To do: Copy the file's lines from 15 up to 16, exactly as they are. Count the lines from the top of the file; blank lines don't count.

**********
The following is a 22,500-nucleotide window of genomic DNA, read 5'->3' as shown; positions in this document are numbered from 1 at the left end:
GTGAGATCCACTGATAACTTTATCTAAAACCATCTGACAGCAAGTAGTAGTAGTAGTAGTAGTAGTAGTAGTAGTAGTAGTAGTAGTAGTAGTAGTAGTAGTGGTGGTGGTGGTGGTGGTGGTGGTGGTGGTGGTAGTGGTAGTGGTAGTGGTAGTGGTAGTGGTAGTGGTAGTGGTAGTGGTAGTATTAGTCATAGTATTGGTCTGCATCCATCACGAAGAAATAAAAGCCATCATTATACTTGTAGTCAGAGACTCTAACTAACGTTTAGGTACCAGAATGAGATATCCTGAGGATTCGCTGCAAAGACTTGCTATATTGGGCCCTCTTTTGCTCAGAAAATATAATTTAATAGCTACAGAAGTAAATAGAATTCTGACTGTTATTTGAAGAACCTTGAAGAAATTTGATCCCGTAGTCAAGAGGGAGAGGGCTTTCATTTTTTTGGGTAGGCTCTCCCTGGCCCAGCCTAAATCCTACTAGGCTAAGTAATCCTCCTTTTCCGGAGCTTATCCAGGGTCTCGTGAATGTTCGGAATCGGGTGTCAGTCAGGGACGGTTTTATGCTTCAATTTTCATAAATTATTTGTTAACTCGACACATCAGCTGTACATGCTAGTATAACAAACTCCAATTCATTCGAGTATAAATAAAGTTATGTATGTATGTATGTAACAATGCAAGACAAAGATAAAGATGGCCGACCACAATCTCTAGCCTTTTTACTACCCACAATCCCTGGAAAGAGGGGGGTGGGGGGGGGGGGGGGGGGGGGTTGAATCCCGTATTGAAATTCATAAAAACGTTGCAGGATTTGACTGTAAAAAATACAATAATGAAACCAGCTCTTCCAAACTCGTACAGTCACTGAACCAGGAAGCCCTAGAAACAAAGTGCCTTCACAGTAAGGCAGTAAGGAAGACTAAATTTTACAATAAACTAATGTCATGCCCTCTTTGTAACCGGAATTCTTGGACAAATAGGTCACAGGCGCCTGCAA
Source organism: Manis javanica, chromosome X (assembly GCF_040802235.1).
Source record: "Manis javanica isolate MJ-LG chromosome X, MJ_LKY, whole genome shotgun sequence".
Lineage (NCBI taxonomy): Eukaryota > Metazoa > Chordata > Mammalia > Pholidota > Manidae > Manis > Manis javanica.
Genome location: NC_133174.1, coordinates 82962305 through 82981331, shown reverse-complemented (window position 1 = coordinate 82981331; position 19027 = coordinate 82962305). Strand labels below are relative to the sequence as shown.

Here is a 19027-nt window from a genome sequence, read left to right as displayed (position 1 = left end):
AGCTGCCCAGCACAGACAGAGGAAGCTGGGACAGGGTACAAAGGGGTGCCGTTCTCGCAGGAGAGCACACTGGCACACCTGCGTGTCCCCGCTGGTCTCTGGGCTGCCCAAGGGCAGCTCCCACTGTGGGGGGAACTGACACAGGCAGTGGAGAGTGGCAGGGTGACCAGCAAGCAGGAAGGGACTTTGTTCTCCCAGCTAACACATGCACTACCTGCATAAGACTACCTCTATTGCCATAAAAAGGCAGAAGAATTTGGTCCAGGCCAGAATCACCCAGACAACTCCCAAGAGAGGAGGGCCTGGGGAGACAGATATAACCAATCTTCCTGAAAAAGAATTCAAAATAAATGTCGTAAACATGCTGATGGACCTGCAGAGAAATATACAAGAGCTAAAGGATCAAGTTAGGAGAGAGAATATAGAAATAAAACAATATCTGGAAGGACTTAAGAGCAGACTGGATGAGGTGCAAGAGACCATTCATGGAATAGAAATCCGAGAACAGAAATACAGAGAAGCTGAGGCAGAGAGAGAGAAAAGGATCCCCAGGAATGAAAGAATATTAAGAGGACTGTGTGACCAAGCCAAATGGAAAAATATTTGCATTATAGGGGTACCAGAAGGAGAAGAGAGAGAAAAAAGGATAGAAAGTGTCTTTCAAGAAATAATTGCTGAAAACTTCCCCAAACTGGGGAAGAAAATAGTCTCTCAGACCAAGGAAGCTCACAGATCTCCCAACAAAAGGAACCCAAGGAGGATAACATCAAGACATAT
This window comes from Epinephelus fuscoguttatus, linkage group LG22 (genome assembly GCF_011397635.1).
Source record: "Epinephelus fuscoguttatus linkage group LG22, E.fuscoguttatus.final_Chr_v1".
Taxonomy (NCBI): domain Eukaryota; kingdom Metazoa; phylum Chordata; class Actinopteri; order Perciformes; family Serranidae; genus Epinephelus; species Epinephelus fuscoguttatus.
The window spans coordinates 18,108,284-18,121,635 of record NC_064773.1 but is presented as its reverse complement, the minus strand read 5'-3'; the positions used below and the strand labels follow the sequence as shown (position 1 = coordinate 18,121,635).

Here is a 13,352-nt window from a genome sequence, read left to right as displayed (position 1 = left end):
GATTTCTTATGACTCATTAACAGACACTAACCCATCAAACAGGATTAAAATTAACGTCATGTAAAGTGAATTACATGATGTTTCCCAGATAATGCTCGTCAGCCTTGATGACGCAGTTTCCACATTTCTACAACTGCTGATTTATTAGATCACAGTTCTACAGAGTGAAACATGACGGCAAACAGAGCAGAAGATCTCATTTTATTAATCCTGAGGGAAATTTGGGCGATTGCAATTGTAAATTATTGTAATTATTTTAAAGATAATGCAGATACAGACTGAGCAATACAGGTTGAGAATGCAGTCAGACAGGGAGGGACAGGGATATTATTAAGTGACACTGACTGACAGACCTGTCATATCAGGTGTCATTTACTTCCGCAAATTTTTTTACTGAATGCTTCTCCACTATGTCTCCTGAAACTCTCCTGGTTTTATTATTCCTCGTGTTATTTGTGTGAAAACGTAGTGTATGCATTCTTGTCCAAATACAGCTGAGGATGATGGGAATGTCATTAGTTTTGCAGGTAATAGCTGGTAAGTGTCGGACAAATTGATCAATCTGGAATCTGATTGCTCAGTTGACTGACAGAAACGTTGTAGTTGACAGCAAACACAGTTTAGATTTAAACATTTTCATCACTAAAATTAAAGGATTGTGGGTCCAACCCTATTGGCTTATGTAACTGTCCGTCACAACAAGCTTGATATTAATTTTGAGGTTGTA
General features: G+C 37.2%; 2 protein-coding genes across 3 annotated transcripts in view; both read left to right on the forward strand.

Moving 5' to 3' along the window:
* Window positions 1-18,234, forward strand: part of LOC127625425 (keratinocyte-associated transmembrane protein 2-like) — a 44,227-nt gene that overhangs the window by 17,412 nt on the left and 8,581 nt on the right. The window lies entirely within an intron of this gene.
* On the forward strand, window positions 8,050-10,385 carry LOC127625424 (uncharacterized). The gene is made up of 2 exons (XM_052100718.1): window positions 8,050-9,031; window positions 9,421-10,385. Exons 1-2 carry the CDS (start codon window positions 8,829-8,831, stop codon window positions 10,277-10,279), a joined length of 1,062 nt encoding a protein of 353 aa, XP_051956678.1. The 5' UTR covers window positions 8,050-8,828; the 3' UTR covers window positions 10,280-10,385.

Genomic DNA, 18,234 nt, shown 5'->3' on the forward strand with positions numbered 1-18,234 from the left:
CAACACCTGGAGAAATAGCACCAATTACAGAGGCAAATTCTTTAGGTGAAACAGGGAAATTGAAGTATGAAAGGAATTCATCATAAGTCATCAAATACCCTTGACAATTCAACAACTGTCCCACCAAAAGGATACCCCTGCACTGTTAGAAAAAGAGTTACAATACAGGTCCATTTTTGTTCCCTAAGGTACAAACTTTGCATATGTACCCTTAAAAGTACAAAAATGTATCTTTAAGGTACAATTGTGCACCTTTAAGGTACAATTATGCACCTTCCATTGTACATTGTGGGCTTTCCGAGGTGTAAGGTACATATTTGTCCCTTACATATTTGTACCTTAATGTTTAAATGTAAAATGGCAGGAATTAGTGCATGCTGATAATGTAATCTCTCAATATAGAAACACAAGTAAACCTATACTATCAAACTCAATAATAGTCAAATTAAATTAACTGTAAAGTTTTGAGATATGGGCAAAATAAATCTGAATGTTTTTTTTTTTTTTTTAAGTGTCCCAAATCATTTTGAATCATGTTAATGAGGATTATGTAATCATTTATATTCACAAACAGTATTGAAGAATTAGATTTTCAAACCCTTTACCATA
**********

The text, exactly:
General features: G+C 37.2%; 2 protein-coding genes across 3 annotated transcripts in view; both read left to right on the forward strand.

Moving 5' to 3' along the window: